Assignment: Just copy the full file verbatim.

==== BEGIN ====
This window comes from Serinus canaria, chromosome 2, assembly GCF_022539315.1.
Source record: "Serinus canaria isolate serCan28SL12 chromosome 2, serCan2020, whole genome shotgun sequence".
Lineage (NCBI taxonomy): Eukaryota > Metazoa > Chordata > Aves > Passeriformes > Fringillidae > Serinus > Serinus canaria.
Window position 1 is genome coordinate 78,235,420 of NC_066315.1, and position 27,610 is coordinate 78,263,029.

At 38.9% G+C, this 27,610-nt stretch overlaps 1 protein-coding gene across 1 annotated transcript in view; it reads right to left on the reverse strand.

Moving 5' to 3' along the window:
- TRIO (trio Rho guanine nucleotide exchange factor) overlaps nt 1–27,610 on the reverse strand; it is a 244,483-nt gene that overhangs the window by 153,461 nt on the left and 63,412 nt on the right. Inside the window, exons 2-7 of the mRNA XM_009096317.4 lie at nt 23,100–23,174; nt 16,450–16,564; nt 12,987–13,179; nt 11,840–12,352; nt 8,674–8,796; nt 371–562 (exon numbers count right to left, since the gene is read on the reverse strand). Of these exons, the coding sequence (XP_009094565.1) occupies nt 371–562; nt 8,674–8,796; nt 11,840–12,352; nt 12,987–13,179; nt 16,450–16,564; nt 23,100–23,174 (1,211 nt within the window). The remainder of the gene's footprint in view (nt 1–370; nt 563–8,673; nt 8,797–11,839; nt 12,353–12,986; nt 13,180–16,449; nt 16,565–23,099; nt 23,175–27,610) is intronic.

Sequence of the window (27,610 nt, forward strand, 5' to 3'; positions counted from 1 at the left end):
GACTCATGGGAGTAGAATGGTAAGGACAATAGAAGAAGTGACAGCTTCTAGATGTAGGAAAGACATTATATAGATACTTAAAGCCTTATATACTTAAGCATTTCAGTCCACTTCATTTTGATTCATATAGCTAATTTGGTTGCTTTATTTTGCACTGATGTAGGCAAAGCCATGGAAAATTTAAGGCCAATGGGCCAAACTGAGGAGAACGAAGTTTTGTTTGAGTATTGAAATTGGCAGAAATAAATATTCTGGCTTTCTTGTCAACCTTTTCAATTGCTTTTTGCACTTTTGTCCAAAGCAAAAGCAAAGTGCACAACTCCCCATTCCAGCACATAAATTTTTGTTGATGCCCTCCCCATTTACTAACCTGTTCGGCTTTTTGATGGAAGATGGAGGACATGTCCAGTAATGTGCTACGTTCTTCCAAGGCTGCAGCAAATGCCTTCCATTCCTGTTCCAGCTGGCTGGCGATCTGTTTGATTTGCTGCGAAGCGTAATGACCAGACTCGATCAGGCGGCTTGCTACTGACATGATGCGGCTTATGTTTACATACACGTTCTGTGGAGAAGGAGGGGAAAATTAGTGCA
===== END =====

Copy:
This window comes from Serinus canaria, chromosome 2, assembly GCF_022539315.1.
Source record: "Serinus canaria isolate serCan28SL12 chromosome 2, serCan2020, whole genome shotgun sequence".
Lineage (NCBI taxonomy): Eukaryota > Metazoa > Chordata > Aves > Passeriformes > Fringillidae > Serinus > Serinus canaria.
Window position 1 is genome coordinate 78,235,420 of NC_066315.1, and position 27,610 is coordinate 78,263,029.

At 38.9% G+C, this 27,610-nt stretch overlaps 1 protein-coding gene across 1 annotated transcript in view; it reads right to left on the reverse strand.

Moving 5' to 3' along the window:
- TRIO (trio Rho guanine nucleotide exchange factor) overlaps nt 1–27,610 on the reverse strand; it is a 244,483-nt gene that overhangs the window by 153,461 nt on the left and 63,412 nt on the right. Inside the window, exons 2-7 of the mRNA XM_009096317.4 lie at nt 23,100–23,174; nt 16,450–16,564; nt 12,987–13,179; nt 11,840–12,352; nt 8,674–8,796; nt 371–562 (exon numbers count right to left, since the gene is read on the reverse strand). Of these exons, the coding sequence (XP_009094565.1) occupies nt 371–562; nt 8,674–8,796; nt 11,840–12,352; nt 12,987–13,179; nt 16,450–16,564; nt 23,100–23,174 (1,211 nt within the window). The remainder of the gene's footprint in view (nt 1–370; nt 563–8,673; nt 8,797–11,839; nt 12,353–12,986; nt 13,180–16,449; nt 16,565–23,099; nt 23,175–27,610) is intronic.

Sequence of the window (27,610 nt, forward strand, 5' to 3'; positions counted from 1 at the left end):
GACTCATGGGAGTAGAATGGTAAGGACAATAGAAGAAGTGACAGCTTCTAGATGTAGGAAAGACATTATATAGATACTTAAAGCCTTATATACTTAAGCATTTCAGTCCACTTCATTTTGATTCATATAGCTAATTTGGTTGCTTTATTTTGCACTGATGTAGGCAAAGCCATGGAAAATTTAAGGCCAATGGGCCAAACTGAGGAGAACGAAGTTTTGTTTGAGTATTGAAATTGGCAGAAATAAATATTCTGGCTTTCTTGTCAACCTTTTCAATTGCTTTTTGCACTTTTGTCCAAAGCAAAAGCAAAGTGCACAACTCCCCATTCCAGCACATAAATTTTTGTTGATGCCCTCCCCATTTACTAACCTGTTCGGCTTTTTGATGGAAGATGGAGGACATGTCCAGTAATGTGCTACGTTCTTCCAAGGCTGCAGCAAATGCCTTCCATTCCTGTTCCAGCTGGCTGGCGATCTGTTTGATTTGCTGCGAAGCGTAATGACCAGACTCGATCAGGCGGCTTGCTACTGACATGATGCGGCTTATGTTTACATACACGTTCTGTGGAGAAGGAGGGGAAAATTAGTGCA